Now that you have a working cluster connected to your Kubernetic client you can continue with handling the namespaces.
Note: make sure your cluster where you run the tutorial is not your production environment. Although we take precautions to avoid mingling with existing cluster load, there are no guaranties of no interference.
Namespaces is a way to virtually split an existing cluster to separate environments. Most objects inside Kubernetes act inside a specific namespace, which means when you switch namespace a fresh environment will be provided.
Go to the Settings > Namespaces screen.
You will see there your existing namespaces. Kubernetes creates an active "default" namespace automatically which is where your objects act on by default. It also creates a "kube-system" namespace where all cluster's management objects are stored (e.g. A DNS service).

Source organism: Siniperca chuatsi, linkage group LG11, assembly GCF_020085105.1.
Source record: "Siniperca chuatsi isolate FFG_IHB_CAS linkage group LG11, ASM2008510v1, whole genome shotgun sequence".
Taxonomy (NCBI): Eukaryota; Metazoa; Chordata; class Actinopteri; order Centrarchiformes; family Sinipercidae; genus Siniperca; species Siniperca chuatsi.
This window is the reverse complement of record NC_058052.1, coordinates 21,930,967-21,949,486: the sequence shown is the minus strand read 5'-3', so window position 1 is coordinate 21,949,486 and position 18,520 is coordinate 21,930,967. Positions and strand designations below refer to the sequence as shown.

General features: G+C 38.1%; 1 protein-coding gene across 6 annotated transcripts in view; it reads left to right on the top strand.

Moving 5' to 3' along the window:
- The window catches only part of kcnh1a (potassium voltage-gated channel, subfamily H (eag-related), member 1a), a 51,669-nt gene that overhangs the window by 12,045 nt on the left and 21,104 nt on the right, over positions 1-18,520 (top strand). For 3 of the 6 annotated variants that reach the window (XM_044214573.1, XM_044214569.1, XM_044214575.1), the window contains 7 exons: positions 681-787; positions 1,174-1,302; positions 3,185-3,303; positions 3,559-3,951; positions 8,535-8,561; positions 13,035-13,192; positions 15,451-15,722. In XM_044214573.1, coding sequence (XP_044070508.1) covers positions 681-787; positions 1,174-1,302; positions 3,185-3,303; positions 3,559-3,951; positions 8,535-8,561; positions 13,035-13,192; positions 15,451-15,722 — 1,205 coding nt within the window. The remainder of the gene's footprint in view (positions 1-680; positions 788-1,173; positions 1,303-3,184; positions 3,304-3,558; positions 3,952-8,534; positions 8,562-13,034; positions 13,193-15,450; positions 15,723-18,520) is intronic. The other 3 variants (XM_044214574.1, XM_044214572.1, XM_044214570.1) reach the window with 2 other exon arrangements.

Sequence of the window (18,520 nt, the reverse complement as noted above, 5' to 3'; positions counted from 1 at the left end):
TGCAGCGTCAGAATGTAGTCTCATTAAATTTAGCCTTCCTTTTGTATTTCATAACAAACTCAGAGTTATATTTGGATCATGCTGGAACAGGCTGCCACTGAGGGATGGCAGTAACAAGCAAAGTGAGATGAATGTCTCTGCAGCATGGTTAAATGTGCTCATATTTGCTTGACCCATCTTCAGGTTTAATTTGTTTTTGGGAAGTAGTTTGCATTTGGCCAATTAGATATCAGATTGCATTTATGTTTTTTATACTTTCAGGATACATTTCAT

Let's create a namespace:
Fill name: kubernetic-tutorial
Click Add Namespace button
You will automatically be directed to the newly created namespace. You can see your active namespace a the top menu bar.
Also, your kubectl configuration has been updated and the current context now points to the new namespace. So if you use kubectl now it will be in sync with the cluster and namespace you view in Kubernetic. If you switch using kubectl the context, Kubernetic will pick up the change and show you the selected context.